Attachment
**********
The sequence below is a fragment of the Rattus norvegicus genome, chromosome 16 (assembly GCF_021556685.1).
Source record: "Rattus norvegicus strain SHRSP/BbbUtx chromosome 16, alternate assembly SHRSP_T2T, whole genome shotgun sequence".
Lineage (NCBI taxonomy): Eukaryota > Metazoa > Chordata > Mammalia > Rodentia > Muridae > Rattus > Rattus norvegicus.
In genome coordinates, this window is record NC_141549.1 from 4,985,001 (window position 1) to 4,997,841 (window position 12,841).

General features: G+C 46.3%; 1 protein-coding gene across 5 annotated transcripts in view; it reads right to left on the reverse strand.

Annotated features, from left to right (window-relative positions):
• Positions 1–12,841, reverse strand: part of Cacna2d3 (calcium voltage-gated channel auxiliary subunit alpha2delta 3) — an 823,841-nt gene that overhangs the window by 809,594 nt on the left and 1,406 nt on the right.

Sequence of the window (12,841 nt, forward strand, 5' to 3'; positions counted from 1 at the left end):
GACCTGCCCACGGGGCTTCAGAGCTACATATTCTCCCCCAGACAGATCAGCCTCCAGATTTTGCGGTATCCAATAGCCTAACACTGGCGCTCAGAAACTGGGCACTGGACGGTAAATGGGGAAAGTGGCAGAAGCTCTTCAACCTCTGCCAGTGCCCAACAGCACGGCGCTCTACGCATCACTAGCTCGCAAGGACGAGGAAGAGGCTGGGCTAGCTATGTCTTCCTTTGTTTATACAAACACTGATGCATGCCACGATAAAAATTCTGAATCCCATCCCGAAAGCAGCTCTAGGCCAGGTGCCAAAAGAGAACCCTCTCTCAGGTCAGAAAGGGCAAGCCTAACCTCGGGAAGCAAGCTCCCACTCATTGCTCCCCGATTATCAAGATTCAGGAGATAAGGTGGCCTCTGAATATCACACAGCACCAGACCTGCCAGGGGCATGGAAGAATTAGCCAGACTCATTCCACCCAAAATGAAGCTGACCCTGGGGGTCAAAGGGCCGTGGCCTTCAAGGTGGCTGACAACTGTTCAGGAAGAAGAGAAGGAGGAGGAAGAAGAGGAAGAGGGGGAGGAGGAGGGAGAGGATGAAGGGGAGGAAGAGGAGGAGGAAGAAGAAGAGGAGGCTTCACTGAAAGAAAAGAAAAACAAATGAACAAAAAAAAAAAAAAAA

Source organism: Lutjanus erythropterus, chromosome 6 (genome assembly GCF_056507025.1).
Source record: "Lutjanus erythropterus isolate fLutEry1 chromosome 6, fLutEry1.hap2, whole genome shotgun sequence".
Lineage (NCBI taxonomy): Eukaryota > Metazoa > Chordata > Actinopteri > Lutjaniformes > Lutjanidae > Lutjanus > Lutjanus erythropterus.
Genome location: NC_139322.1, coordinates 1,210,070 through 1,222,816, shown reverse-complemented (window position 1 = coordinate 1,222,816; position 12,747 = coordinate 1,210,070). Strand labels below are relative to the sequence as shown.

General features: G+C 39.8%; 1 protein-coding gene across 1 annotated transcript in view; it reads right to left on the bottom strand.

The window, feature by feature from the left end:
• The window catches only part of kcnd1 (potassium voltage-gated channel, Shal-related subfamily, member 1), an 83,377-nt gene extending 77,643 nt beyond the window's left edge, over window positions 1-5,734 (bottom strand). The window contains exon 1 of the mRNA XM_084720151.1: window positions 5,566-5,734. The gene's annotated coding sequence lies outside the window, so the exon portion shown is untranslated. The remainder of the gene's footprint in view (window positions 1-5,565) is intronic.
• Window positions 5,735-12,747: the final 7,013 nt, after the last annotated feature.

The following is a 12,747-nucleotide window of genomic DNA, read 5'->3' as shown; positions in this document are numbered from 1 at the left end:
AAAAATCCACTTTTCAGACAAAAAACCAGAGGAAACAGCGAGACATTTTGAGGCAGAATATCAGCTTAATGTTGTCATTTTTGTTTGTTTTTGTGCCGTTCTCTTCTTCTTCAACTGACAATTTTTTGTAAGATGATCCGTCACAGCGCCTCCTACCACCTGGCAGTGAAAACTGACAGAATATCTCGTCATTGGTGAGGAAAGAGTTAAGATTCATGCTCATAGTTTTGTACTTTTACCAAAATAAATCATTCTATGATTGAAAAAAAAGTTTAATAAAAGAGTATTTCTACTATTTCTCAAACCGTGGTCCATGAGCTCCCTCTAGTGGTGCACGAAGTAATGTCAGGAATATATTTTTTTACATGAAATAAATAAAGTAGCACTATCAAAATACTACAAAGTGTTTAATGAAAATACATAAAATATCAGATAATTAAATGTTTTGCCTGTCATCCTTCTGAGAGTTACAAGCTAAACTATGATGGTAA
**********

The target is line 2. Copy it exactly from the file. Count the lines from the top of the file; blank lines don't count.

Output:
Source record: "Rattus norvegicus strain SHRSP/BbbUtx chromosome 16, alternate assembly SHRSP_T2T, whole genome shotgun sequence".